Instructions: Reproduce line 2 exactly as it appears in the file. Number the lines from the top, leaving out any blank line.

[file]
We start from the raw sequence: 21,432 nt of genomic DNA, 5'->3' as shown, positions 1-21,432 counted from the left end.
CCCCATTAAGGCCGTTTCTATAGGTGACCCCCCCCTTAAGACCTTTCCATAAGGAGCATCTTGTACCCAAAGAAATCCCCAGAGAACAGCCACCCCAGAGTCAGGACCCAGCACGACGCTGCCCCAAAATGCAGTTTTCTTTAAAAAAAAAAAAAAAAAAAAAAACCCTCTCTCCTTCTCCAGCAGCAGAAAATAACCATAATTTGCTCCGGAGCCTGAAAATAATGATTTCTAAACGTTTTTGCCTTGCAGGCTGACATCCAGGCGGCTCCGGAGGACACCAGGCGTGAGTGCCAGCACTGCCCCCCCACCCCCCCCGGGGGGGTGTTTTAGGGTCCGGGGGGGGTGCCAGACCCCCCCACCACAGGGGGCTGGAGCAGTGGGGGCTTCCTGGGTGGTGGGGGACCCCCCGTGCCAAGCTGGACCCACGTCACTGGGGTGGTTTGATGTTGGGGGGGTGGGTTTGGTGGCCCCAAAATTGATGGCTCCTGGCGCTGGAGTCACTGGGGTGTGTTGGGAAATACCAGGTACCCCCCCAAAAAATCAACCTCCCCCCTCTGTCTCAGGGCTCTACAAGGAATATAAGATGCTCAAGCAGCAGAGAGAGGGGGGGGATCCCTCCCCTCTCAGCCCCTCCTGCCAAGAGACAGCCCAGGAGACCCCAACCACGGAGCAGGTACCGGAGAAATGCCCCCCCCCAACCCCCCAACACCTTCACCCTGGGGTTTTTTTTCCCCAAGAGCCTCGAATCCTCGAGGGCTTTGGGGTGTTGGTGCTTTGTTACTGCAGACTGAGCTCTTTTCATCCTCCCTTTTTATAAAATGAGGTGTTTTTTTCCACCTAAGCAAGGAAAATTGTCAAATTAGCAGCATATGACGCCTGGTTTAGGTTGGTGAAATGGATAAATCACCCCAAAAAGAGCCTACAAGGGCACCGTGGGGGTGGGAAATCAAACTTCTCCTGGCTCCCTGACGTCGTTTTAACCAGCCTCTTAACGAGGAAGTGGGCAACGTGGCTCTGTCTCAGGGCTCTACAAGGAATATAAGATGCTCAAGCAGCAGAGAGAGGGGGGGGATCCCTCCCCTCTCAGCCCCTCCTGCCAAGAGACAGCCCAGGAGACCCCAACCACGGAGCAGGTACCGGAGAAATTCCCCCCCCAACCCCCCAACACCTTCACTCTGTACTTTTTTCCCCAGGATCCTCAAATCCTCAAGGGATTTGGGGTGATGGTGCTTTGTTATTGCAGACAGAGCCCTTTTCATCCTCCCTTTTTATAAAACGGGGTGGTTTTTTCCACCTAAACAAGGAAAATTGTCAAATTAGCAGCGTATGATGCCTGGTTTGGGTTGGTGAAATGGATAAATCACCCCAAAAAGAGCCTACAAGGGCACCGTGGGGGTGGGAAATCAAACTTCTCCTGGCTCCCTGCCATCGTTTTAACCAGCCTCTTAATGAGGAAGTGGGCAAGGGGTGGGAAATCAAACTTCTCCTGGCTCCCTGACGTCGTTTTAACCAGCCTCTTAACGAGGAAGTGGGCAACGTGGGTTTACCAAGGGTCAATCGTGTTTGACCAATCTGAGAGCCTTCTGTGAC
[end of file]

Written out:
CCCCATTAAGGCCGTTTCTATAGGTGACCCCCCCCTTAAGACCTTTCCATAAGGAGCATCTTGTACCCAAAGAAATCCCCAGAGAACAGCCACCCCAGAGTCAGGACCCAGCACGACGCTGCCCCAAAATGCAGTTTTCTTTAAAAAAAAAAAAAAAAAAAAAAACCCTCTCTCCTTCTCCAGCAGCAGAAAATAACCATAATTTGCTCCGGAGCCTGAAAATAATGATTTCTAAACGTTTTTGCCTTGCAGGCTGACATCCAGGCGGCTCCGGAGGACACCAGGCGTGAGTGCCAGCACTGCCCCCCCACCCCCCCCGGGGGGGTGTTTTAGGGTCCGGGGGGGGTGCCAGACCCCCCCACCACAGGGGGCTGGAGCAGTGGGGGCTTCCTGGGTGGTGGGGGACCCCCCGTGCCAAGCTGGACCCACGTCACTGGGGTGGTTTGATGTTGGGGGGGTGGGTTTGGTGGCCCCAAAATTGATGGCTCCTGGCGCTGGAGTCACTGGGGTGTGTTGGGAAATACCAGGTACCCCCCCAAAAAATCAACCTCCCCCCTCTGTCTCAGGGCTCTACAAGGAATATAAGATGCTCAAGCAGCAGAGAGAGGGGGGGGATCCCTCCCCTCTCAGCCCCTCCTGCCAAGAGACAGCCCAGGAGACCCCAACCACGGAGCAGGTACCGGAGAAATGCCCCCCCCCAACCCCCCAACACCTTCACCCTGGGGTTTTTTTTCCCCAAGAGCCTCGAATCCTCGAGGGCTTTGGGGTGTTGGTGCTTTGTTACTGCAGACTGAGCTCTTTTCATCCTCCCTTTTTATAAAATGAGGTGTTTTTTTCCACCTAAGCAAGGAAAATTGTCAAATTAGCAGCATATGACGCCTGGTTTAGGTTGGTGAAATGGATAAATCACCCCAAAAAGAGCCTACAAGGGCACCGTGGGGGTGGGAAATCAAACTTCTCCTGGCTCCCTGACGTCGTTTTAACCAGCCTCTTAACGAGGAAGTGGGCAACGTGGCTCTGTCTCAGGGCTCTACAAGGAATATAAGATGCTCAAGCAGCAGAGAGAGGGGGGGGATCCCTCCCCTCTCAGCCCCTCCTGCCAAGAGACAGCCCAGGAGACCCCAACCACGGAGCAGGTACCGGAGAAATTCCCCCCCCAACCCCCCAACACCTTCACTCTGTACTTTTTTCCCCAGGATCCTCAAATCCTCAAGGGATTTGGGGTGATGGTGCTTTGTTATTGCAGACAGAGCCCTTTTCATCCTCCCTTTTTATAAAACGGGGTGGTTTTTTCCACCTAAACAAGGAAAATTGTCAAATTAGCAGCGTATGATGCCTGGTTTGGGTTGGTGAAATGGATAAATCACCCCAAAAAGAGCCTACAAGGGCACCGTGGGGGTGGGAAATCAAACTTCTCCTGGCTCCCTGCCATCGTTTTAACCAGCCTCTTAATGAGGAAGTGGGCAAGGGGTGGGAAATCAAACTTCTCCTGGCTCCCTGACGTCGTTTTAACCAGCCTCTTAACGAGGAAGTGGGCAACGTGGGTTTACCAAGGGTCAATCGTGTTTGACCAATCTGAGAGCCTTCTGTGAC